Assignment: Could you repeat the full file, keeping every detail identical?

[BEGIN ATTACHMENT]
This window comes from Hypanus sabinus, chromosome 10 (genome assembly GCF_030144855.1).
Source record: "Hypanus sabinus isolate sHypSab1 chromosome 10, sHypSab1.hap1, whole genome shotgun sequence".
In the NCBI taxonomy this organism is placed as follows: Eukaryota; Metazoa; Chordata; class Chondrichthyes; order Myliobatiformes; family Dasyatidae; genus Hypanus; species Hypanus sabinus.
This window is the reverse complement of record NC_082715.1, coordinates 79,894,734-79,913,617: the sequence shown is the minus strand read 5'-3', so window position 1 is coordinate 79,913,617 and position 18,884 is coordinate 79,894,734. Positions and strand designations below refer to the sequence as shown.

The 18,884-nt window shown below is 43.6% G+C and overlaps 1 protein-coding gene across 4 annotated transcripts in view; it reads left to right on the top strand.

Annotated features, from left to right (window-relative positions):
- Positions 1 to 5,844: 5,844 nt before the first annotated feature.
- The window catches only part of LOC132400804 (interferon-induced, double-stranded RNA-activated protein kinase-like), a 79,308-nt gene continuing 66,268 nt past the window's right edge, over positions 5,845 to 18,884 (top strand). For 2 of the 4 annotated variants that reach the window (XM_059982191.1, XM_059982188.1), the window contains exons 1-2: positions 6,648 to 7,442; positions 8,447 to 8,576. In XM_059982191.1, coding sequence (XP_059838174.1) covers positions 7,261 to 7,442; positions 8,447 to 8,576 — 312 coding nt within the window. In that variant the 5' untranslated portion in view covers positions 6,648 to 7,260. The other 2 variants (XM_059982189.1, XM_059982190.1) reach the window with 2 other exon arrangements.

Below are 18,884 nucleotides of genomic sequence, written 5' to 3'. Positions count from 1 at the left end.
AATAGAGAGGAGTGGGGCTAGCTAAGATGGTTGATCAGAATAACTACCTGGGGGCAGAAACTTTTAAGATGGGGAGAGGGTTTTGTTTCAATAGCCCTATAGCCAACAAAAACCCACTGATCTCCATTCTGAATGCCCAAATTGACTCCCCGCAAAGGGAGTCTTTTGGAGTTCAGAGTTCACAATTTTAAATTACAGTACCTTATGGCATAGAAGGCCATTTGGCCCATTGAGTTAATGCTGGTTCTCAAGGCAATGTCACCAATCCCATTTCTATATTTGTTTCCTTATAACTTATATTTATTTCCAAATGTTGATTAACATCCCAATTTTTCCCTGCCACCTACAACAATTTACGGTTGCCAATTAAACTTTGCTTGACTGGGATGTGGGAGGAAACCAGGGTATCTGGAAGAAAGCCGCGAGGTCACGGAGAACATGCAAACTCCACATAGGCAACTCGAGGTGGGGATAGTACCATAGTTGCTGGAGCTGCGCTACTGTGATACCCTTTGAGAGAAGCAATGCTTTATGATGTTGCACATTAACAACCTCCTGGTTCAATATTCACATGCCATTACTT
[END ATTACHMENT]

This window comes from Hypanus sabinus, chromosome 10 (genome assembly GCF_030144855.1).
Source record: "Hypanus sabinus isolate sHypSab1 chromosome 10, sHypSab1.hap1, whole genome shotgun sequence".
In the NCBI taxonomy this organism is placed as follows: Eukaryota; Metazoa; Chordata; class Chondrichthyes; order Myliobatiformes; family Dasyatidae; genus Hypanus; species Hypanus sabinus.
This window is the reverse complement of record NC_082715.1, coordinates 79,894,734-79,913,617: the sequence shown is the minus strand read 5'-3', so window position 1 is coordinate 79,913,617 and position 18,884 is coordinate 79,894,734. Positions and strand designations below refer to the sequence as shown.

The 18,884-nt window shown below is 43.6% G+C and overlaps 1 protein-coding gene across 4 annotated transcripts in view; it reads left to right on the top strand.

Annotated features, from left to right (window-relative positions):
- Positions 1 to 5,844: 5,844 nt before the first annotated feature.
- The window catches only part of LOC132400804 (interferon-induced, double-stranded RNA-activated protein kinase-like), a 79,308-nt gene continuing 66,268 nt past the window's right edge, over positions 5,845 to 18,884 (top strand). For 2 of the 4 annotated variants that reach the window (XM_059982191.1, XM_059982188.1), the window contains exons 1-2: positions 6,648 to 7,442; positions 8,447 to 8,576. In XM_059982191.1, coding sequence (XP_059838174.1) covers positions 7,261 to 7,442; positions 8,447 to 8,576 — 312 coding nt within the window. In that variant the 5' untranslated portion in view covers positions 6,648 to 7,260. The other 2 variants (XM_059982189.1, XM_059982190.1) reach the window with 2 other exon arrangements.

Below are 18,884 nucleotides of genomic sequence, written 5' to 3'. Positions count from 1 at the left end.
AATAGAGAGGAGTGGGGCTAGCTAAGATGGTTGATCAGAATAACTACCTGGGGGCAGAAACTTTTAAGATGGGGAGAGGGTTTTGTTTCAATAGCCCTATAGCCAACAAAAACCCACTGATCTCCATTCTGAATGCCCAAATTGACTCCCCGCAAAGGGAGTCTTTTGGAGTTCAGAGTTCACAATTTTAAATTACAGTACCTTATGGCATAGAAGGCCATTTGGCCCATTGAGTTAATGCTGGTTCTCAAGGCAATGTCACCAATCCCATTTCTATATTTGTTTCCTTATAACTTATATTTATTTCCAAATGTTGATTAACATCCCAATTTTTCCCTGCCACCTACAACAATTTACGGTTGCCAATTAAACTTTGCTTGACTGGGATGTGGGAGGAAACCAGGGTATCTGGAAGAAAGCCGCGAGGTCACGGAGAACATGCAAACTCCACATAGGCAACTCGAGGTGGGGATAGTACCATAGTTGCTGGAGCTGCGCTACTGTGATACCCTTTGAGAGAAGCAATGCTTTATGATGTTGCACATTAACAACCTCCTGGTTCAATATTCACATGCCATTACTT